ACCESS PODCAST HERE, Presentation Slides

Presented by The Bob Hawke Prime Ministerial Centre and Wakefield Futures Group, as part of the Sustainable Futures series.

There is mounting evidence that a transition to sustainability is required in the coming decades if we are to avoid some form of significant collapse on a global scale. This transition will require multiple responses across different disciplines and stakeholders and must encompass all three “pillars” of sustainability (economic, social and environmental). This presentation will consider the role of law as an instrument to support and facilitate this transition, acknowledging at the same time that law alone cannot deliver it. A starting point could be the major reform of two existing areas of law: environmental law and laws endorsing various principles of sustainable development, each of which has evolved rapidly in recent decades. However, whilst such reform is highly desirable, this alone will be unlikely to provide adequate support for the required transition.   

In addition, a new body of innovative laws that focuses specifically on the goal of sustainability is needed (“sustainability laws”). This topic is relatively uncharted territory. A starting point could be an examination of how innovative laws might address the underlying drivers of collapse (such as excessive consumption, population and economic growth). For example, a radical reform of resource allocation laws might allow for extraction only where it is possible to replace each resource (if renewable) or to reuse or recycle it (if non-renewable). At the international level, the idea that sovereignty includes the right to exploit natural resources may need to be replaced by an over-riding duty upon nations to conserve and protect them. 

This event, presented by Adjunct Professor Rob Fowler, is part of a series exploring sustainable futures.


Adjunct Professor Rob Fowler has worked in the field of environmental law for over forty years. Starting at the University of Adelaide Law School in 1975, he co-founded the Australian Centre for Environmental Law (ACEL) in 1990 and was Dean of the Law School from 1995-98. In 2000, he was appointed to a Chair in International Environmental Law at the University of South Australia. Since 2008, he has held an Adjunct Chair in the Law School at UniSA.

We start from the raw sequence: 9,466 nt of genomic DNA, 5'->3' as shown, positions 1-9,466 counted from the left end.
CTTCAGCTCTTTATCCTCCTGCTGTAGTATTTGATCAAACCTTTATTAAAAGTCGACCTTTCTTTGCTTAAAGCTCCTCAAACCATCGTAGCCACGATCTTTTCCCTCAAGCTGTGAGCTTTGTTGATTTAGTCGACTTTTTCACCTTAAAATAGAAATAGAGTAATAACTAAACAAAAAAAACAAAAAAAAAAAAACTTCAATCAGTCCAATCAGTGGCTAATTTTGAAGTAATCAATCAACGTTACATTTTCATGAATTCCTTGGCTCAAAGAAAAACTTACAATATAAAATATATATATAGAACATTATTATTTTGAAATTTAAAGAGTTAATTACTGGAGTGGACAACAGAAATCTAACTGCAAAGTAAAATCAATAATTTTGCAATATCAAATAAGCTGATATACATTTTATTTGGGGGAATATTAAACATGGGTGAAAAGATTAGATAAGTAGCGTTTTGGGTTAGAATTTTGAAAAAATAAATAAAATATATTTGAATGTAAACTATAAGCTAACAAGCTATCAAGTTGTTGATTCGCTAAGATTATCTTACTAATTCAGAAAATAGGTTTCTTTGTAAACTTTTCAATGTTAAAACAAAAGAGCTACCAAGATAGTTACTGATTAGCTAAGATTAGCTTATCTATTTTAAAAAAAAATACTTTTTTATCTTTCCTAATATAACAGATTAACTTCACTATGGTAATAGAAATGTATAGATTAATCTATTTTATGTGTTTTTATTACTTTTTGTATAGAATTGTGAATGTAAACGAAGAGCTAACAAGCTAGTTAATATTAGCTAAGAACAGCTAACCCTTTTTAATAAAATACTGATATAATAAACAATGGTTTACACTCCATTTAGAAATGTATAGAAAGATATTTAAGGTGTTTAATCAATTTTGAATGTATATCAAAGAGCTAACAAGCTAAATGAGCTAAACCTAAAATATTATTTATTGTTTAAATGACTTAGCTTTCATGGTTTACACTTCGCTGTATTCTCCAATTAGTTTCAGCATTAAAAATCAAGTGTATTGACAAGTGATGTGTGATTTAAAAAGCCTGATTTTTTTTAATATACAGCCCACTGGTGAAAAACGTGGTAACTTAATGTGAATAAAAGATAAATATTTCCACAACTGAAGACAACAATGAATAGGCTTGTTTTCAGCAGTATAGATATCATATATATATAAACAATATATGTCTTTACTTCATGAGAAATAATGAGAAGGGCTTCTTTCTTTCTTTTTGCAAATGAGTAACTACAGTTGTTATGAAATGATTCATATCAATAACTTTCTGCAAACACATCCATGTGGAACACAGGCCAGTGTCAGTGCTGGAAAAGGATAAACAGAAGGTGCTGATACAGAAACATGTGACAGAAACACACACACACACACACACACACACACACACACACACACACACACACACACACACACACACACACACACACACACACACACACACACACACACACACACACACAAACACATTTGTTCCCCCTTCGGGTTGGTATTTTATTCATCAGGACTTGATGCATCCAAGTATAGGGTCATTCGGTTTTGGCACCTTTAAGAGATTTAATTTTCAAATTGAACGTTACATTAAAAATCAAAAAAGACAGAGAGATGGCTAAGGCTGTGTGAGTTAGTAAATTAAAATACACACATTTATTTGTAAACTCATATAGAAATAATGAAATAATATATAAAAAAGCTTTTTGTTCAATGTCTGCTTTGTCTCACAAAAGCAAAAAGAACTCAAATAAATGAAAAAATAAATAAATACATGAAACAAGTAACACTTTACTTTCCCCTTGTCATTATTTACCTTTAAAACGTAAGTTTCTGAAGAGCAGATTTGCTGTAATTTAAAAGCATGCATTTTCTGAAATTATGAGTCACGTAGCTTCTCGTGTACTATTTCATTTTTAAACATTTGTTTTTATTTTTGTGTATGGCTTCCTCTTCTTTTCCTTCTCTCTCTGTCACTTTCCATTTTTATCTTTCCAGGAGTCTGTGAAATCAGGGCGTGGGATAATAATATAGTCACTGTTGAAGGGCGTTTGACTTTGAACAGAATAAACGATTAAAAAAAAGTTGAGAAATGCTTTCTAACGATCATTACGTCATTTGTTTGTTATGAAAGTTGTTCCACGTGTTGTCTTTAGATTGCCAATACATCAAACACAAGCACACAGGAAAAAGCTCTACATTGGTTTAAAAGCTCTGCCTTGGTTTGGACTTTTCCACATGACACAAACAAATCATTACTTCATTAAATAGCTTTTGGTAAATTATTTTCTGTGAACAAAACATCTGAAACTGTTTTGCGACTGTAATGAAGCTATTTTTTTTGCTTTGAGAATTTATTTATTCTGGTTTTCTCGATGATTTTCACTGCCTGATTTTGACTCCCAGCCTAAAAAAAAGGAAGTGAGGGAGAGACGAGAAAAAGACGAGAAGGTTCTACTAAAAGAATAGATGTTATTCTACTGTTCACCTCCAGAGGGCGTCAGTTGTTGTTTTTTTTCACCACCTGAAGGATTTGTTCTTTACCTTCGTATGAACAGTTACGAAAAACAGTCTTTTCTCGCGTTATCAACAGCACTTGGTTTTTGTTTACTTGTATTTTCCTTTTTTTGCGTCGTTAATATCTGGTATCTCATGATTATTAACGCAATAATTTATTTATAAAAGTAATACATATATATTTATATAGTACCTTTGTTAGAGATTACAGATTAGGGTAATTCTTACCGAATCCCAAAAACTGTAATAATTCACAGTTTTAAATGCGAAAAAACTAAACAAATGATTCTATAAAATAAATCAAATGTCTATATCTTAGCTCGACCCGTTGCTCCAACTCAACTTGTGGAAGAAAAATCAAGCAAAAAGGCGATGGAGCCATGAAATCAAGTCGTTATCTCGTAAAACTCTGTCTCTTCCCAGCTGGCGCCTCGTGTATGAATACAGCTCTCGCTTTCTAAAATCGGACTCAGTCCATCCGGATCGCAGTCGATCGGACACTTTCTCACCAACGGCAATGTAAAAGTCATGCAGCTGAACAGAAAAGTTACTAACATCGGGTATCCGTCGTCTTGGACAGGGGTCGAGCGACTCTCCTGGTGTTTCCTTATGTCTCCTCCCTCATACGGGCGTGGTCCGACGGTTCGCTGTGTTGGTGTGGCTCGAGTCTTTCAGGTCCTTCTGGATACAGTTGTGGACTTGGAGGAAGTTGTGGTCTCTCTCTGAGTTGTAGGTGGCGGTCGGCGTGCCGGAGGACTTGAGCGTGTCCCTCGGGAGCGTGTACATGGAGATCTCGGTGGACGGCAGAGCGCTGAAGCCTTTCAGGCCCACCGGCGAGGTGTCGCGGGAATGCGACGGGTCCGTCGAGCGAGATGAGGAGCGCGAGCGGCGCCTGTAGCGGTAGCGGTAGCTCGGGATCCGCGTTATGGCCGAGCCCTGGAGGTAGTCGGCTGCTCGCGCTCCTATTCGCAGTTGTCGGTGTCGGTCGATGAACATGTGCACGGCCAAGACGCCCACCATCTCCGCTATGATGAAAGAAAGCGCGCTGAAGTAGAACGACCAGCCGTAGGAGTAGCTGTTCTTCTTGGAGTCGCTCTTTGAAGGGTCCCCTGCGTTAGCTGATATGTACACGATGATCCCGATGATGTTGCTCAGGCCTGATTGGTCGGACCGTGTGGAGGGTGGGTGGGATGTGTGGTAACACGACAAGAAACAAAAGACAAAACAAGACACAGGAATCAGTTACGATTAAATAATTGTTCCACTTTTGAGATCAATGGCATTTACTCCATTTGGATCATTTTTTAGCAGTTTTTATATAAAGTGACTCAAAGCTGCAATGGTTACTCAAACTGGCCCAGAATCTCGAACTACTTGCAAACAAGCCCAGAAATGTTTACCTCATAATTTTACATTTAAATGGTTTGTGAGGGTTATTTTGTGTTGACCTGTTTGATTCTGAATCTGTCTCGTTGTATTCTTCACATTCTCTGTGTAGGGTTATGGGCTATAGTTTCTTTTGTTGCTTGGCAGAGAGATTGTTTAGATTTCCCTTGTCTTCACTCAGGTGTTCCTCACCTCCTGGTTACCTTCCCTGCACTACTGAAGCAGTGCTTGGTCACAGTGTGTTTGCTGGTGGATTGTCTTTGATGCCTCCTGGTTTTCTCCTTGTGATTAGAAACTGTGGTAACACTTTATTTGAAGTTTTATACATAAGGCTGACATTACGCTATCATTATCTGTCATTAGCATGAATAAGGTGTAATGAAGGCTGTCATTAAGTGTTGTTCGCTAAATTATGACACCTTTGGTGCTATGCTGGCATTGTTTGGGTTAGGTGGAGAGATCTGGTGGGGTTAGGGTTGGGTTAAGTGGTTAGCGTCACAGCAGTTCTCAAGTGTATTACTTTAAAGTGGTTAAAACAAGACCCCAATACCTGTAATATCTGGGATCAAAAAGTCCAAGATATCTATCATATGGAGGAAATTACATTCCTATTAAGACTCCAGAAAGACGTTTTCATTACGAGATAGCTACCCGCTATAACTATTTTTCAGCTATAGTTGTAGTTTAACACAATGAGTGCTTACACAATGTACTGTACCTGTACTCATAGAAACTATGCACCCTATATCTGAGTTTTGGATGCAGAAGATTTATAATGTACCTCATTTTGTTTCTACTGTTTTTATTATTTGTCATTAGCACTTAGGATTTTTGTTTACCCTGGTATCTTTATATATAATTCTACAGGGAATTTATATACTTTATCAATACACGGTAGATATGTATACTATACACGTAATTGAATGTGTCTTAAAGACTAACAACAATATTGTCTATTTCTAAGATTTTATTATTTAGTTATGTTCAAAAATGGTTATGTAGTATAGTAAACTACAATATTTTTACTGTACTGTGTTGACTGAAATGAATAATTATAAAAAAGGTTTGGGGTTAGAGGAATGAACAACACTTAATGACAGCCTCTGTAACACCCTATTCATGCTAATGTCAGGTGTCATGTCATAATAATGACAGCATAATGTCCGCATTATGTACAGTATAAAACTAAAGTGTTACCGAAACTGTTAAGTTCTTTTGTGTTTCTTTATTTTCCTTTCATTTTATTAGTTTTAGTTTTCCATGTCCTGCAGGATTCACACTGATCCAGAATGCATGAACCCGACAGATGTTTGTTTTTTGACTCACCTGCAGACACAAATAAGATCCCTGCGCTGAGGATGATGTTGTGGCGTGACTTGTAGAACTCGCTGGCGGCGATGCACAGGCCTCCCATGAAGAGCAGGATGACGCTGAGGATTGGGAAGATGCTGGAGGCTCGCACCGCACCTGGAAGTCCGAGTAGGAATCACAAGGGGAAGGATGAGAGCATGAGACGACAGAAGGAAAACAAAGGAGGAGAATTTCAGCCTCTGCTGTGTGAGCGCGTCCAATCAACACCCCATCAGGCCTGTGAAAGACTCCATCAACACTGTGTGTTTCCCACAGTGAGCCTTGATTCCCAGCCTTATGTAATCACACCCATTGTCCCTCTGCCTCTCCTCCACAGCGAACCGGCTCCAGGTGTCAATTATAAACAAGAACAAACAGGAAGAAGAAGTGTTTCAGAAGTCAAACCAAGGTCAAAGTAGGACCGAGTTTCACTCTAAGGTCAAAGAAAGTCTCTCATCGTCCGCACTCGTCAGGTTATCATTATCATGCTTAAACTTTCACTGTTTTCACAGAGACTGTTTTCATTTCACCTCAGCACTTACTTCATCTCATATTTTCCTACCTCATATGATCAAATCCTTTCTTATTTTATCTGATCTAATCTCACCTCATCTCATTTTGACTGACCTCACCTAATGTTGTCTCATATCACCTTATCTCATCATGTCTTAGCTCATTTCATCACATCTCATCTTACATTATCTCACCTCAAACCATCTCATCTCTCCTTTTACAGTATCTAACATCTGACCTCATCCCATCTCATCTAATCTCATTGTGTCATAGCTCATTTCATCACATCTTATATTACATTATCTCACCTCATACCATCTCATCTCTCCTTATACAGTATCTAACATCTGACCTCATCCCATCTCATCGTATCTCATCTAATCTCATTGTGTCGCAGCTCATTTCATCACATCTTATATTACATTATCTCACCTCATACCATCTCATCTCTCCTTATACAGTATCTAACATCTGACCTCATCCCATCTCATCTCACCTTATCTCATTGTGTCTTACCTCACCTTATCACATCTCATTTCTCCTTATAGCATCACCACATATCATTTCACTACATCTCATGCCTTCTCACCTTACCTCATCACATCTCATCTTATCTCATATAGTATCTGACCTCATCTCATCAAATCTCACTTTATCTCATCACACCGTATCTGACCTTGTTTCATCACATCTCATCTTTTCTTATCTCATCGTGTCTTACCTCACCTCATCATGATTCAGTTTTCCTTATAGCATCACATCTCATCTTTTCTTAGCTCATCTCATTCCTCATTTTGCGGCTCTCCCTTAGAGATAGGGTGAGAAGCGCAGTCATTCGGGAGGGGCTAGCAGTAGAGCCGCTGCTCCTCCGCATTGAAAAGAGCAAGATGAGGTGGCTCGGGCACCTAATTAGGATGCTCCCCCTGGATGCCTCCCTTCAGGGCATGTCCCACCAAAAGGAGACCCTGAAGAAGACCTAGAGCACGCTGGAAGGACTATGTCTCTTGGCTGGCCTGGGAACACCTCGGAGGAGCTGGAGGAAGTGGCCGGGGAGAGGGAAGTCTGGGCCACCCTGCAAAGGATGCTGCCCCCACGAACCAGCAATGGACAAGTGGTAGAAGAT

Rob has served as Chair of the IUCN Academy of Environmental Law (IUCNAEL) (2008-2012); a member of the Board of the South Australian Environment Protection Authority (2011 – 2017); and Chair of the South Australian Environmental Defender’s Office (2001-2009). He has also served as President of the Conservation Council of South Australia (2011-2014) and as a Vice President of the Australian Conservation Foundation (2008- 2015). In December 2019, he was appointed as a representative of conservation interests on the Lake Eyre Basin Community Advisory Committee.

He has twice been a visiting scholar in the USA under Fulbright Scholarships; in 1991 (Lewis and Clarke Law School) and in 2015 (George Washington University Law School). From 2014-18, he directed for IUCNAEL a project funded by the Asian Development Bank to deliver training in environmental law teaching to over 300 Asian legal scholars from across 14 Asian countries.

Rob also served as the convener of the Australian Panel of Experts in Environmental Law (APEEL), which in 2017 produced the Blueprint for the Next Generation of Environmental Laws in Australia: see www.apeel.org.au . In 2011, Rob was recognized by the Law Council of Australia for his “exceptional contribution to the development of environmental law”. 

Wheeler Centre: Rolling Back the Years: Regression in Commonwealth Environment Laws


This event is part of a series exploring our sustainability, co-presented by The Wakefield Futures Group. Other events in this series include:

The Many Dimensions of Sustainability
Human Health, Wellbeing and an Ageing Population - their Place in a Sustainable Future
Environmental Stewardship: pathways for people, nature and cultures
Gross Domestic Product (GDP) does not measure economic welfare. Can the Genuine Progress Indicator (GPI) do better?
Are Citizens’Assemblies the Political Key to a Sustainable Future?

Presented by The Bob Hawke Prime Ministerial Centre and Wakefield Futures Group


While the views presented by speakers within The Bob Hawke Prime Ministerial Centre public program are their own and are not necessarily those of either the University of South Australia or The Bob Hawke Prime Ministerial Centre, they are presented in the interest of open debate and discussion in the community and reflect our themes of: Strengthening our Democracy - Valuing our Diversity - Building our Future.

The copying and reproduction of any transcripts within The Bob Hawke Prime Ministerial Centre public program is strictly forbidden without prior arrangements.